Consider what it would look like if Polka were the dominant musical form in our country.

I can picture worship leaders nationwide taking up the accordion in order to remain hip and relevant. Of course, there would also be those who boldly stand firm against the worldly “polkification” of the Church. This kind of debate is the heart of the “worship wars” that have rocked the church for a couple of decades.

I’ve been thinking lately about how we “do” worship in church today. I’m not really talking about style of music, here (this is NOT a “Christians can rock too!” blog). I know that many, many churches pour a great deal of time, talent and hard work into the very worthy endeavor of leading a congregation to God’s throne each week, and that’s not going to look or sound exactly the same in every church. It shouldn’t, in fact.

Here’s where I’m going with this: Christian leaders have often been so focused on STYLE of music and FORM of presentation I suspect they’ve never given much thought to what “worship” actually is. To think beyond the “HOW” to the “WHY” of it.

As I’m sure you know, “worship” isn’t limited to simply singing praise to God or listening to a band play. The Greek and Hebrew words that are translated “worship” in Scripture contain rich meaning, but can be boiled down to these basic ideas: to bow, to submit, to serve, to honor.

When we “worship” God, we submit to His authority in our lives; we serve Him and give Him honor in all we do. Singing and playing instruments are simply one way that we serve, honor and submit to God – they are expressions of a worshiper’s life.

One of my favorite scriptures is Romans 12:1:

“Therefore, I urge you, brothers, in view of God’s mercy,
to offer your bodies as living sacrifices, holy and pleasing to God
– this is your spiritual act of worship.”

Now try an experiment with me; read that verse again and substitute “voices” for the word “bodies”:

“. . . offer your [VOICES] as living sacrifices . . .”

Now that’s not a bad idea – but offering my “voice” or “instrument” isn’t as complete as the idea of offering my whole self to God.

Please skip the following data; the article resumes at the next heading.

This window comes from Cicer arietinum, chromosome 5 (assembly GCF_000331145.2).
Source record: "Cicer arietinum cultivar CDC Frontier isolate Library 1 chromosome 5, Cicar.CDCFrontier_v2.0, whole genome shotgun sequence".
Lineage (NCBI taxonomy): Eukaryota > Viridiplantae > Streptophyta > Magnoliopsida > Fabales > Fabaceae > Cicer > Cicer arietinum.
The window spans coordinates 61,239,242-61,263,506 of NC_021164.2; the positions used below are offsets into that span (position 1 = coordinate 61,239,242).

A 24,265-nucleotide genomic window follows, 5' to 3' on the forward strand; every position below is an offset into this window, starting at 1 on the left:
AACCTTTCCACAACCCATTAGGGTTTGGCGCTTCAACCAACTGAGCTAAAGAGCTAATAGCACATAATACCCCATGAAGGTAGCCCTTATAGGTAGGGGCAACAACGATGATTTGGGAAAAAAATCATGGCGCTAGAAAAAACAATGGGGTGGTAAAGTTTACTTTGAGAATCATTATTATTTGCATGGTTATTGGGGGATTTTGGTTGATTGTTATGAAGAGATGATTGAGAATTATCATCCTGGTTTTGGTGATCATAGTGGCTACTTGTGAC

Submitting to God, serving Him and honoring Him with all of our lives. Becoming a “living sacrifice.”

THIS is our spiritual act of worship.

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  1. Richard says:

    It is also true that biblical worship is not always a preponderance of emotion, but is sometimes dogged perseverance. Rev 2:19

  2. Larry says:

    oddly enough, I live near the Czech capitol of America and every year they put on a Polka Mass–accordions, et. al.!! go, ump pah pah!!!

  3. -brent says:

    Darren and Scott,

    Good thoughts Scott, many of us are aware of the pitfalls of trying to ‘put on the program’ and we miss the worship. As to old songs or new– yes it isn’t just music– but music touches in all kinds of unexplained ways. My wife would not even try to listen to a country version of any song. ‘Old’ music touches differently and many of those hymns can still bring me to right to my knees. example: Randy Travis does his arrangement of Amazing Grace with power; but when he singe Heart of Worship it fall flat (at least for me…

  4. Susan Gadberry says:

    Love the post. I think about it all the time, that worship isn’t a “thing we do”, it’s the life we live. Every choice I make should be worshipful to God. Whether I’m cleaning the bathroom {Down on my knees oh Lord is the most high place…}, or walking my 3 miles at the cemetary {Let everything I do, may it bring glory to You}, it should all be an act of worship.

  5. Scott Riggan says:

    Yes, Darren, I’ve experienced the same thing. Sometimes a song will lead me straight to the throne of God while a different song leaves me on the cold hard steps outside the throne room. But if we think of worship as only an emotional or spiritual experience, we aren’t thinking Biblically. To “worship” is to serve, bow before, honor and submit to God. I’m still wrestling with this, but I think my point is that we all tend to place too much emphasis on musical preference, while God is interested in something more.

  6. Darren Simons says:

    Worship is more than music, yes. Romans 12 is a great way to make that point. But worshipful music can be so helpful in a life of worship. Maybe it’s totally personal and individual, but some music really moves me and other music just doesn’t. I wasn’t raised in the church, so maybe that’s why older music just doesn’t mean anything to me. Is it just that I don’t have the “nostalgia factor”…? Anyway, thanks, Scott, for contributing to the dialog about the how and why of worship.

  7. Shar Brown says:

    I think you’re right that worship is more than just singing to God, and that musical preference is not the issue. But I’ve been in the middle of the “worship wars” at my church and it gets ugly sometimes. People feel so strongly about how music in the church is done.

  8. Rob Riggan says:

    I was just thinking along those same lines last week. John 1:23 “…Make straight the way of the Lord…” According to this verse, are we supposed to making it easier for People to get to God, or for God to get to people? One thought works hard to make church/worship relevant, hip, and easy. The other thought, asks “What is it you want to bring, God; what would please You?” just a thought…

  9. Mary Fischer says:

    Very true – thanks for that explanation. I feel like true worship gets lost in the whole presentation of it all in church.

  10. Tony Brown says:

    That’s great. I love the experiment with Romans 12 – it really drives home your point.

    So when are you coming back to Wisconsin?

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